Court upholds pot-grow conviction

Man got fair trial, justices conclude

A man previously convicted on charges of marijuana cultivation and possession this week had his convictions upheld by the Colorado Court of Appeals, who did not agree with his argument that the trial court erred by not allowing one of his witnesses to testify as a medical marijuana expert.

Lawyers for Darren Wayne English had sought to include testimony from the manager of a medical marijuana dispensary, Cody Mayasich, as an expert in “the legalized production and distribution of medical marijuana …” The trial court determined Mayasich was not qualified as an expert, and did not allow him to testify as one.

English, a primary caregiver for three patients, was convicted after officers in 2012 found 35 marijuana plants, and more than 24 ounces of marijuana plant material — both totals that exceed amounts allowed by state statute.

English’s defense centered on the idea that 15 of the plants were in fact “clones,” or cuttings taken from other plants and planted or put into a small cup. He also contends that the plant material found was “trim,” or waste from the plant.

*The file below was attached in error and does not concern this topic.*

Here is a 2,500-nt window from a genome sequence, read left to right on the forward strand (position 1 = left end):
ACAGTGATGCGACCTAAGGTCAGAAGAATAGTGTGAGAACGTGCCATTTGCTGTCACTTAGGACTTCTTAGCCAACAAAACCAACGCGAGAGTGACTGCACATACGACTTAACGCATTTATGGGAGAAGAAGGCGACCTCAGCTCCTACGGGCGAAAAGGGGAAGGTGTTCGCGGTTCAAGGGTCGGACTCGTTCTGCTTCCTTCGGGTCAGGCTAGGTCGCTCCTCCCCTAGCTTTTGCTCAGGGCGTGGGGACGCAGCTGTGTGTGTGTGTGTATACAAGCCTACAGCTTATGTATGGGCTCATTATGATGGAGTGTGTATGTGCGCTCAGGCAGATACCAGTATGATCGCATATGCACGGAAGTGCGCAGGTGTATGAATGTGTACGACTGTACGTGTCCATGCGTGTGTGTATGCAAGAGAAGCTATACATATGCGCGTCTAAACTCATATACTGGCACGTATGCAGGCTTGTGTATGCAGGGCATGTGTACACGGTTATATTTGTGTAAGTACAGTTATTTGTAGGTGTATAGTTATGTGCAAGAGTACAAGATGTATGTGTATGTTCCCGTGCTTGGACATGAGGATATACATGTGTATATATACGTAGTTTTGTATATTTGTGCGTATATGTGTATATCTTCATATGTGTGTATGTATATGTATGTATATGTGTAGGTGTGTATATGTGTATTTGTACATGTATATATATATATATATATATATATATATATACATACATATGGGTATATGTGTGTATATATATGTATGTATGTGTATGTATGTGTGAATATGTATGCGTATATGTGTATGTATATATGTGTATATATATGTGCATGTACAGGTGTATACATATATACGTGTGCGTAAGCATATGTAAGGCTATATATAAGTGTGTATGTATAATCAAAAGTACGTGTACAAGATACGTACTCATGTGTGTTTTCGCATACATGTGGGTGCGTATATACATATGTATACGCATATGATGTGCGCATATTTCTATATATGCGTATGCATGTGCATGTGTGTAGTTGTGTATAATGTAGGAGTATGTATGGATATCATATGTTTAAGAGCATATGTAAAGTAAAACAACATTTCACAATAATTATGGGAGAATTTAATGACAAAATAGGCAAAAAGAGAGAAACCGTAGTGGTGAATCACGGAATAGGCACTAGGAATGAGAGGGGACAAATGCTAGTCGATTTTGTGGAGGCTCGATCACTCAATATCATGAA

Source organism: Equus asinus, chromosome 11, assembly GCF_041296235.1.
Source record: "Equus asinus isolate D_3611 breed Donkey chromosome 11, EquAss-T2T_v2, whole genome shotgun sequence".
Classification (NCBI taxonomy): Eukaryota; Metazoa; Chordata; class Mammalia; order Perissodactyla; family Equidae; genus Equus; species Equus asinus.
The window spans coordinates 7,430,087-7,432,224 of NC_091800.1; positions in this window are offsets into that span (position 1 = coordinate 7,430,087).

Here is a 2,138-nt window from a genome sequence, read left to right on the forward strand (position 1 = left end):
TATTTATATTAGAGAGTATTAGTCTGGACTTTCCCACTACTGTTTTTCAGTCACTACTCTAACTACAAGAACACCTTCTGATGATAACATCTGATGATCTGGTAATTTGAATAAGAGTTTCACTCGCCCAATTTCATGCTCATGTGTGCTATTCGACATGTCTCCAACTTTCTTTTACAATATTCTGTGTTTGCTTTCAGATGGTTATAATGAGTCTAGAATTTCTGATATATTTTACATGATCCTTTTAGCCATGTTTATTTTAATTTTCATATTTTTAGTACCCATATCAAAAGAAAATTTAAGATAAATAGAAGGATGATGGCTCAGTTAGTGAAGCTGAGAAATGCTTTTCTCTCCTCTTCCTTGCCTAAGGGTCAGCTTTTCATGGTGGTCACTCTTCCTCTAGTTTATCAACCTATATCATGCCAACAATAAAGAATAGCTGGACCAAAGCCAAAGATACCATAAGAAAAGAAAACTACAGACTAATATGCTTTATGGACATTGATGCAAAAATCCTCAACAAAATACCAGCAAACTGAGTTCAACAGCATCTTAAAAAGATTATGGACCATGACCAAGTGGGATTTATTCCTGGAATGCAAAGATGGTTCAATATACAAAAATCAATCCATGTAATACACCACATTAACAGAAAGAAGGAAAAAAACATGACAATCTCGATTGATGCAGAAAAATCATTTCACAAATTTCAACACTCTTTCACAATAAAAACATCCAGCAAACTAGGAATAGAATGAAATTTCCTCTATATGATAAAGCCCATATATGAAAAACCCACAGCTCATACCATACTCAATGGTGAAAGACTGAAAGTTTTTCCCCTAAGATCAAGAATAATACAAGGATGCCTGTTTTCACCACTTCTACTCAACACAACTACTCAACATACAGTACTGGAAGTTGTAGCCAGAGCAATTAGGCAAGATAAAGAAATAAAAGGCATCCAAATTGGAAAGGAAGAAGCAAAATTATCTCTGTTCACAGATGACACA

Mayasich was expected to help the jury resolve two issues: whether 15 of the “clones” found were considered marijuana plants, and whether the material found indeed constituted “usable medical marijuana.”

The appeals court unanimously found that Mayasich was properly excluded as an expert witness, and that English got a fair shake. As part of their analysis, the court found that state regulations consider clones as marijuana plants, and trim as usable medical marijuana.

Even if English could have proven that the 15 clones were not marijuana plants, he still would have been in possession of more than he’s allowed as a medical marijuana caregiver, 18, or six for each of his three patients.

But, he was ultimately prosecuted on a charge of cultivation of between seven and 29 plants. Without including the clones, his total was 20 plants.

The appeals court noted that the record does not indicate why the prosecution chose to charge English in that specific plant-number range.


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